While the metamorphic account of rape (Philomela) gives the shape of a memory to the story of an unspeakable act (the story of the rape of the Levite’s wife), Richardson rewrites the rape story to create the psychological novel. The novel is psychological, moreover, not because it is about the plausibility of its characters but because it insists upon the importance of psychology as the ongoing possibility of the contradiction between what one must mean and what one wants to mean. […] Clarissa becomes a psychological novel, then, not just in representing the ambiguity of forms and the struggles inherent in interpretation. In adapting the spirit of Lovelacean stipulation that nonconsent can be consent, Clarissa answers Lovelace not just by refusing her retroactive consent to the act of rape but by living the stipulated contradiction that his act and his construction of it have made it visible. Stipulation, trying to put a limit to ambiguity by defining the understanding of a term or a situation, is potentially infinite. (Ferguson 1989: 109)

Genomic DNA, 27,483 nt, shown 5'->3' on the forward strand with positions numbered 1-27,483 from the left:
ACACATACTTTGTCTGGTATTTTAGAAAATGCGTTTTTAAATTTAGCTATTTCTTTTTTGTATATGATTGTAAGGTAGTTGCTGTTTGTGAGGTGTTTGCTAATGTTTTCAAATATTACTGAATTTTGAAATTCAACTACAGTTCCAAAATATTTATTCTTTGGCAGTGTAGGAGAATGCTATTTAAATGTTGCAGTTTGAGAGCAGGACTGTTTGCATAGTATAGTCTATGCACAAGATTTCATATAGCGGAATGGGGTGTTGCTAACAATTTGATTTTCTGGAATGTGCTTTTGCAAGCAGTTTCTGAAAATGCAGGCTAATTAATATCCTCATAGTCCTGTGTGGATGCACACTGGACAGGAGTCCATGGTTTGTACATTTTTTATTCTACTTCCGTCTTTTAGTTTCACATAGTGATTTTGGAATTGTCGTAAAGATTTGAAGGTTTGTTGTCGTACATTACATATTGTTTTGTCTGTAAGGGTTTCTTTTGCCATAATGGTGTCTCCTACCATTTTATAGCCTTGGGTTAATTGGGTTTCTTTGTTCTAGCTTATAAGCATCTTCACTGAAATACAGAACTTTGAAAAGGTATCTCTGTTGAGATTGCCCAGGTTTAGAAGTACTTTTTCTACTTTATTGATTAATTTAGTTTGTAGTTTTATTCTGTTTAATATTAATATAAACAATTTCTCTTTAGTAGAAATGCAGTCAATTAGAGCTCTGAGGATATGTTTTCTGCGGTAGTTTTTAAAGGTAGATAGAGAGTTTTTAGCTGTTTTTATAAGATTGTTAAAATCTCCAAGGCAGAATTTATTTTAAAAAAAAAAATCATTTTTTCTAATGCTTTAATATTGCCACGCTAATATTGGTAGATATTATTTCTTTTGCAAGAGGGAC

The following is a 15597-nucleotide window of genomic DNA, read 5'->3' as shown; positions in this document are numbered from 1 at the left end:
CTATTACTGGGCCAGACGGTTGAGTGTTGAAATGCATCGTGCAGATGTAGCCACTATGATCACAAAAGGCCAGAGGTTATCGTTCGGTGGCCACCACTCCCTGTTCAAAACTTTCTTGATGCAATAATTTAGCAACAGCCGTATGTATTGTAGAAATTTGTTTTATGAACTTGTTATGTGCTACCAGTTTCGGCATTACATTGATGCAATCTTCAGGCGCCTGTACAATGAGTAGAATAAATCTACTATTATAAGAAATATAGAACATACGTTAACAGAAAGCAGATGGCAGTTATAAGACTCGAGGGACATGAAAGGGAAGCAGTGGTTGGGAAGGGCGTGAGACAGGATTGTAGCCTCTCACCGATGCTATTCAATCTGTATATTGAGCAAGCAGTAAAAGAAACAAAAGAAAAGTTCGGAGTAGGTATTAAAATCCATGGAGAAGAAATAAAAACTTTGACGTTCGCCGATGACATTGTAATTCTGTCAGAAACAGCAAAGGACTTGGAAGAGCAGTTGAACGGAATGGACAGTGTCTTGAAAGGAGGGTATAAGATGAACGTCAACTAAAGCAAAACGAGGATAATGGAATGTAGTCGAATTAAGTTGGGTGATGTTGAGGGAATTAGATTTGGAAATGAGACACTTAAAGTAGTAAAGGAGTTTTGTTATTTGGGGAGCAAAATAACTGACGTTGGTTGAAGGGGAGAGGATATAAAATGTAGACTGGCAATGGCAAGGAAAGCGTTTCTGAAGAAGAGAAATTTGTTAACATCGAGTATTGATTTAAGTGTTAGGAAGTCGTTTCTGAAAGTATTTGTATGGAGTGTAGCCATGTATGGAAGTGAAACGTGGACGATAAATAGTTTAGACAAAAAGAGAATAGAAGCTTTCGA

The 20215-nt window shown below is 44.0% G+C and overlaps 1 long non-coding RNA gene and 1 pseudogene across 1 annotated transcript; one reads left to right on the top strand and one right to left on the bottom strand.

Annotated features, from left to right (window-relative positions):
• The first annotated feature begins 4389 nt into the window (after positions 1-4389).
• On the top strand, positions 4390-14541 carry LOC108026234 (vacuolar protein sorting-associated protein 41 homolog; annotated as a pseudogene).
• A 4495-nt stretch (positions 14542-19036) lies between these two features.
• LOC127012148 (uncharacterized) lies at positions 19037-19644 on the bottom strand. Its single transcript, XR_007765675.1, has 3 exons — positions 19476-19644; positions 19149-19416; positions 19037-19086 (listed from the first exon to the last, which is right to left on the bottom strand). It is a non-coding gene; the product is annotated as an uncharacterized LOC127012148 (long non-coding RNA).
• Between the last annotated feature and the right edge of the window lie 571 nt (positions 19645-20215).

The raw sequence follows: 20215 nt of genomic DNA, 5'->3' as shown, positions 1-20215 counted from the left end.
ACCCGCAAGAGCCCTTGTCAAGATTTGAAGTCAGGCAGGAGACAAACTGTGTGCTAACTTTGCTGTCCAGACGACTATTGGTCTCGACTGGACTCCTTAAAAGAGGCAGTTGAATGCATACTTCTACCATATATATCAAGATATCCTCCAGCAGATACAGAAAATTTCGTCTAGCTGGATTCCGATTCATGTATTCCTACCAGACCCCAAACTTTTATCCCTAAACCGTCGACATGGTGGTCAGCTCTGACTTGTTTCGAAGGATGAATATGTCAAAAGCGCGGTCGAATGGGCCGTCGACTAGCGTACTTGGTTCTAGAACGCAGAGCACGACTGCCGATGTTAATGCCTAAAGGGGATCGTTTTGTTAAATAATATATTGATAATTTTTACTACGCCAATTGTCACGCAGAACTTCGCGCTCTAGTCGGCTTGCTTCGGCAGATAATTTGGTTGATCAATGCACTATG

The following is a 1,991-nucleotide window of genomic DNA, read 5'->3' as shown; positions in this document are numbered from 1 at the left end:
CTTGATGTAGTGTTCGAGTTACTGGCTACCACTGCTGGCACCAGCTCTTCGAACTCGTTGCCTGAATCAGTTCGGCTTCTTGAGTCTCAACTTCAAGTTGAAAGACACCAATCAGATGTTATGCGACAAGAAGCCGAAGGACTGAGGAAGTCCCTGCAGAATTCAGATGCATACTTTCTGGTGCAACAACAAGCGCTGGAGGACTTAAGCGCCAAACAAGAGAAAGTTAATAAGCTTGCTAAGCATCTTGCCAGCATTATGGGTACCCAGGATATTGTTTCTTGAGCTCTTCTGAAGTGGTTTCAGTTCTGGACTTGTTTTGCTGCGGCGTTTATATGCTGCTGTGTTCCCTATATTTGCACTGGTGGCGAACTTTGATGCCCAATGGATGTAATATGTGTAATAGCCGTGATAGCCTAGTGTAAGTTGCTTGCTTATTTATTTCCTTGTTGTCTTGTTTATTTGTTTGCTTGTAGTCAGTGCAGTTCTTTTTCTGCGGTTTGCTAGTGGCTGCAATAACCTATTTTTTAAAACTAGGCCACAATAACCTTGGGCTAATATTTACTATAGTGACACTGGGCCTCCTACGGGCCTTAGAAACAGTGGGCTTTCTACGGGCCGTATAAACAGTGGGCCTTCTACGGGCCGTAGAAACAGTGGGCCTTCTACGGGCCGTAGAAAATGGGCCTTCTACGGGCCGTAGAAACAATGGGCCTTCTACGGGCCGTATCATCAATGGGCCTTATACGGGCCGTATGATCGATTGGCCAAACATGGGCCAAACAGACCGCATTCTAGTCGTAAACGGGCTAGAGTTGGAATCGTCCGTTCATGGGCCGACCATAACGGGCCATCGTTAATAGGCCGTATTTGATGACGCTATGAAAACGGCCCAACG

Ferguson, Frances. 1989. ‘Rape and the Rise of the Novel.’ Misogyny, Misandry and Misanthropy. Ed. R. Howard Bloch and Frances Ferguson. Berkeley, Los Angeles and London: University of California Press. 88 – 112.

Tanya Modleski on Representing Rape in Harlequin Romances

The novels [Harlequin Romances] perpetuate ideological confusion about male sexuality and male violence, while insisting that there is no problem (they are very “different”). The rapist mentality – the intention to dominate, “humiliate and degrade,” which as Susan Brownmiller shows, is often disguised as sexual desire – is turned into its opposite- sexual desire disguised as the intention to dominate and hurt. The message is the same one parents sometimes give to girls who are singled out for mistreatment by a bully: “he really has a crush on you.” This belief is of course an enormously difficult one to sustain in real life, and romantic literature performs a crucial function in assuring us that although some men may actually enjoy inflicting pain on women, there are also “bullies” whose meanness is nothing more than the overflow of their love or the measure of their resistance to our extraordinary charms. (Modleski 1982: 34-35)